Sizzling temperatures are taking a toll on Oklahomans, power grid

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OKLAHOMA CITY - It was late getting here but the serious summer heat came in full force on Thursday.

With temperatures well over the century mark, the high heat has arrived.

"So far this summer, we haven't been all that hot, haven't made it to 100 until today; 105 today, hottest temperature since 2012.  That was six years ago, that's a special situation," said News 4 Chief Meteorologist Mike Morgan.

That heat is taking its toll on Oklahomans.

According to EMSA officials, they responded to at least eight heat related calls on Thursday, including one from a 9-year-old boy.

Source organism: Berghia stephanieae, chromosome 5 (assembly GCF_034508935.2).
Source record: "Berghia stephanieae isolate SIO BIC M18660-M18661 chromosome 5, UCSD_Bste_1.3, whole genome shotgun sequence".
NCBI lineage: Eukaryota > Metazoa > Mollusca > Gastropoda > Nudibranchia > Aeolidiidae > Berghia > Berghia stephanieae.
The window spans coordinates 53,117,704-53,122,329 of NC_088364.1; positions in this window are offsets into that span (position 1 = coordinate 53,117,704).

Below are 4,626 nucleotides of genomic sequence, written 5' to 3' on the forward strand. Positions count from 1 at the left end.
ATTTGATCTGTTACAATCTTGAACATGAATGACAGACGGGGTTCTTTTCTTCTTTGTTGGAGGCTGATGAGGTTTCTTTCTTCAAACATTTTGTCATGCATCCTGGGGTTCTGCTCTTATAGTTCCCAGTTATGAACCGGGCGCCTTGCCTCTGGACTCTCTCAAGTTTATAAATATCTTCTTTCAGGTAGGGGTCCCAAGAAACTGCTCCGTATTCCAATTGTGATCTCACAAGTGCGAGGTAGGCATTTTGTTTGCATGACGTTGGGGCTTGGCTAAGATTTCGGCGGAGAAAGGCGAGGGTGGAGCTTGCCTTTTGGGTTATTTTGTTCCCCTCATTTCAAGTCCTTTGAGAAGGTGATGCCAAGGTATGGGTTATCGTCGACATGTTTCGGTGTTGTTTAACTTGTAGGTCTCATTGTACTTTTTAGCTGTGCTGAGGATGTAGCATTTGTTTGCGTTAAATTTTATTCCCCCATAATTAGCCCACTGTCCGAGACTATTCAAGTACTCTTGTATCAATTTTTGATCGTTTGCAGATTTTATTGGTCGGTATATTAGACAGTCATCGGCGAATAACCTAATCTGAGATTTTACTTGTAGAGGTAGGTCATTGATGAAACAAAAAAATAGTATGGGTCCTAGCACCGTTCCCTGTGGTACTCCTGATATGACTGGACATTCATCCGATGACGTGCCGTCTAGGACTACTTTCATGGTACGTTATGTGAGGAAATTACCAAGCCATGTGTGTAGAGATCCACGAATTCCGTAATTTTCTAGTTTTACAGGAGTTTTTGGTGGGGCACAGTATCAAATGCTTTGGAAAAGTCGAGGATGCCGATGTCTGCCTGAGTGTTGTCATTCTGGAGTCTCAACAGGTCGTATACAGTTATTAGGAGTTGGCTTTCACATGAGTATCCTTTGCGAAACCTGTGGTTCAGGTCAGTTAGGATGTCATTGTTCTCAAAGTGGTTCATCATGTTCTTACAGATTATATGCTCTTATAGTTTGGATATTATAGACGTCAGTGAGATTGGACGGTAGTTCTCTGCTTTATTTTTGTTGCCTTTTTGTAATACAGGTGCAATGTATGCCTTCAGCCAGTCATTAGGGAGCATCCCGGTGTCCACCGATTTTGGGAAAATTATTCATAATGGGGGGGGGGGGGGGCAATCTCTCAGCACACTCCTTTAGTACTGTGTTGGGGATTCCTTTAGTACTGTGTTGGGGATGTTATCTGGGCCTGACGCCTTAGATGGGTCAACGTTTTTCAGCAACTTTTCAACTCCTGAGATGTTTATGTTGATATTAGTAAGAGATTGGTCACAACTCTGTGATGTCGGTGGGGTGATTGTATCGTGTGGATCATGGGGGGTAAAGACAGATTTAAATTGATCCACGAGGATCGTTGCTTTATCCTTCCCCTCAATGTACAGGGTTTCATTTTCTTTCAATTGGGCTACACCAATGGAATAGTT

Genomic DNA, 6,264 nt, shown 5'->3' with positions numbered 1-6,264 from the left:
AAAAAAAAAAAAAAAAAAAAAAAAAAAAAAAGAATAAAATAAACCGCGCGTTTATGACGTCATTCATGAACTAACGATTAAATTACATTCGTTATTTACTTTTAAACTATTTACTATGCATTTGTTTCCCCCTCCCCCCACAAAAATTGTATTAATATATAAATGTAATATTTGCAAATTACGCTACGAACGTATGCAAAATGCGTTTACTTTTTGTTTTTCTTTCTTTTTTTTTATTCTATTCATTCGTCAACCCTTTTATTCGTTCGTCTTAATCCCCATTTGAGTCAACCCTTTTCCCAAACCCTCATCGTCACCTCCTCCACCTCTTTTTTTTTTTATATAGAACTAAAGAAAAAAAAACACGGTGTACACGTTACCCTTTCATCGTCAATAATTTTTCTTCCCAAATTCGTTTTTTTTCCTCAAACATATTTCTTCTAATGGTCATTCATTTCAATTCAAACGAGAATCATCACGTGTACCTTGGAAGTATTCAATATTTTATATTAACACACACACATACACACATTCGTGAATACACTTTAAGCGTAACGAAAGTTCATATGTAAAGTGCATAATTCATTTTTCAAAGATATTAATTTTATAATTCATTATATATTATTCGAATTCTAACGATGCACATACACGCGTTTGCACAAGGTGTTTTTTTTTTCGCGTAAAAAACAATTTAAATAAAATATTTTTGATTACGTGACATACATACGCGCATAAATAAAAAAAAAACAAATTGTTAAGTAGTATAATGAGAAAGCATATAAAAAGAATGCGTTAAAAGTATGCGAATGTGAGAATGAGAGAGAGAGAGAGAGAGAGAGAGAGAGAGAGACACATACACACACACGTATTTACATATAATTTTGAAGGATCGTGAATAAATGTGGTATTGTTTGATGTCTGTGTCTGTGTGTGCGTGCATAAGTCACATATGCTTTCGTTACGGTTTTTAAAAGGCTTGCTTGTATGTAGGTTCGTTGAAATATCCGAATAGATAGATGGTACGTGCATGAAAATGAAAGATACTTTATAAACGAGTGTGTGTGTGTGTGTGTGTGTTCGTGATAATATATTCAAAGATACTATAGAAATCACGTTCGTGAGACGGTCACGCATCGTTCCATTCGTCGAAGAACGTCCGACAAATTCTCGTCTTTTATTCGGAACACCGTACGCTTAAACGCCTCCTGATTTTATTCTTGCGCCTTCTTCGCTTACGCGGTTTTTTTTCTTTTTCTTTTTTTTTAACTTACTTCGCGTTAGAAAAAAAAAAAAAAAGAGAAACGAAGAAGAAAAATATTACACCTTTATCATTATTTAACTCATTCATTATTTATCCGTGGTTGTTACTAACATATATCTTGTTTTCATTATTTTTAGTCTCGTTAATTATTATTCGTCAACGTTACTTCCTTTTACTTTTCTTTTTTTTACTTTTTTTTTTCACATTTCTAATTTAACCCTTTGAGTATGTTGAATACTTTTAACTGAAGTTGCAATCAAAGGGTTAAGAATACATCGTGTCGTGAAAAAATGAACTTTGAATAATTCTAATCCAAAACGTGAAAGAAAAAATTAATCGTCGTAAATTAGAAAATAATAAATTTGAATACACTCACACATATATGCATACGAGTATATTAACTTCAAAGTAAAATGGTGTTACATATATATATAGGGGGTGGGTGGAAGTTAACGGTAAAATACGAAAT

Most patients are treated on site and released, but there was one patient that was critical and transported to an area hospital.

But the heat is not just tough on the body, it's tough on the grid.

"This summer, humidities have been so high into the latter part of July, lower temperatures can't cool off at night. Air conditioners and various things trying to keep things cool all night long, then it jumps to the 90s early in the morning, then up over 100 degrees. That's an extra heavy load on the system," said Morgan.

OG&E is already feeling the effects.

A spokesperson says triple digit heat is high-alert time for the electric company.

"Whenever we have temperatures at this level, it is going to put more demand from our customers on the system. We have to continue to monitor systems and make sure we are balancing the load effectively," said Gayle Maxwell, of OG&E.

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